During Dr Manmohan Singh’s prime ministership, there were often critical discussions around his key initiatives, foreign visits and the policy takeaways from them. Never was the channel wholly mobilised in his service. Today, LSTV has become more Catholic than the Pope, the Pope being the information and broadcast ministry. In private conversations, Gupta often invokes the PMO. She once told me that the PMO didn’t like me appearing on screen. Needless to say, after that, she promptly went ahead and stopped a popular show by me called Fairs of India. My other show, Know Your MP, was on her nixing list, but she didn’t know how to go about it. So she waited.

Next, when the government began its crackdown on Greenpeace, Gupta decreed  that there would be a blanket ban on coverage of NGOs. Here, it needs to be said that NGOs have always been an important part of LSTV discussions as they provided key perspectives for discussions on policy and law. Banning them proved to be a self-goal. Instead, greater airtime began to be gifted to Sangh affiliates like Bharatiya Yog Sansthan, that does Yog Nirog for LSTV. This when there is a fully functioning Morarji Desai National Institute of Yoga, run by the government under its Ayush ministry. LSTV has a policy of not giving programmes to private production houses. It is only allowed to outsource from government agencies such as NFDC, Public Service Broadcasting Trust, Films Division, Vigyan Prasar etc. This rule was also tweaked to allow Atul Jain of Narad Communications to make a 13-part series called Ekatam Manavad on the life of Pandit Deendayal Upadhyay. Narad Communications is associated with Deendayal Shodh Sansthan, an outfit of the Sangh parviar.

Over the past one and a half years, LSTV, under the eagle eye of Gupta, has been slowly changing its DNA and becoming a single-party news provider instead of being the balanced Parliament channel that it was originally intended to be. This would obviously serve the government well in highlighting every aspect of its policies while simultaneously brushing aside any criticism of them. For example, on the day the votes were being counted for the 2015 Delhi assembly elections, it was decided that the declaration of the results would be shown till the very end. But when it was clear that AAP was getting an absolute majority, the live election show was abruptly wound up on the CEO-cum-editor-in-chief’s orders and regular programming resumed.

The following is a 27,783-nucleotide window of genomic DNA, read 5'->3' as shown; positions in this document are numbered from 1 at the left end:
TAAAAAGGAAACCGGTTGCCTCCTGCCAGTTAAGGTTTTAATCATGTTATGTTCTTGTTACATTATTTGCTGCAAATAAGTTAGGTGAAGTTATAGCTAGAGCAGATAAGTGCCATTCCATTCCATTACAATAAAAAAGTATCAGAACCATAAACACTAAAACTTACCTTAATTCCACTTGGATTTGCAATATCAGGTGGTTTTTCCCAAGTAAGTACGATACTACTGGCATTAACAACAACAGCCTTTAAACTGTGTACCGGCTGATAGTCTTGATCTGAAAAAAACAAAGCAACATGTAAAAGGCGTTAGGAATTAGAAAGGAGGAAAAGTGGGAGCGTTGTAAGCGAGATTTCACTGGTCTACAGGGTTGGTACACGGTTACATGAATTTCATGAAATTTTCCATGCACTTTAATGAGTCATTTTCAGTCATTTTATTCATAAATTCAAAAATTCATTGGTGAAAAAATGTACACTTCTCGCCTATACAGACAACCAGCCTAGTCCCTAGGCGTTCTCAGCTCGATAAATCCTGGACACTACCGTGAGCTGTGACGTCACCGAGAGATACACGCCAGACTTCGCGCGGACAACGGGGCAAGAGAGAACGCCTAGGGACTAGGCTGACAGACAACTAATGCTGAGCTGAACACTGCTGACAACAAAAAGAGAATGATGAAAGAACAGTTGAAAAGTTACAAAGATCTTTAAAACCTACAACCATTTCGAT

After Seema Gupta took charge as LSTV chief, new rules were set: programmes critical of the govt were blocked, the PM got huge airtime.

I am yet to fully fathom why Gupta took such a pathological dislike of me. But yes, it was pathological, and it sometimes made me feel I was up against someone who was either delusional or was really, really powerful. Right from the beginning, she began to paint me as a person who was not willing to work under the new regime. Programme ideas proposed by me were dismissed for not being up to the mark. When asked what it was that she wanted in the channel, there were no answers given. Barely two months since Gupta joined, I was called by a senior journalist and family friend of LS Speaker Sumitra Mahajan’s for a talk. He said Gupta had complained to Mahajan that I was not cooperating with her. I was stunned to hear this. It seemed a deliberate ploy: on the one hand she would rej­ect all my suggestions and stop sending files to me, and on the other, she would complain that I had launched a non-cooperation movement. She also began to target people who were close to me, threatening them with dismissal if they continued to have anything to do with me. Those who didn’t pay heed to her threats were shown the door. She also used staffers to snoop around in my room, record conversations with me and make false complaints against me. Other colleagues also confided in me of similar tactics. One woman anchor who asked for better security on her late night drops was punished with more late night duties. Another production assistant was denied leave to tend to her ailing child. The most tragic case was a female audio executive who had to hide her illness because she was too scared to ask for sick leave: Nabamita Pradhan died due to multiple organ failure a few days after she collapsed while on duty. In the past two years, 20-odd people have been removed or forced to resign from the channel since Gupta’s taking over.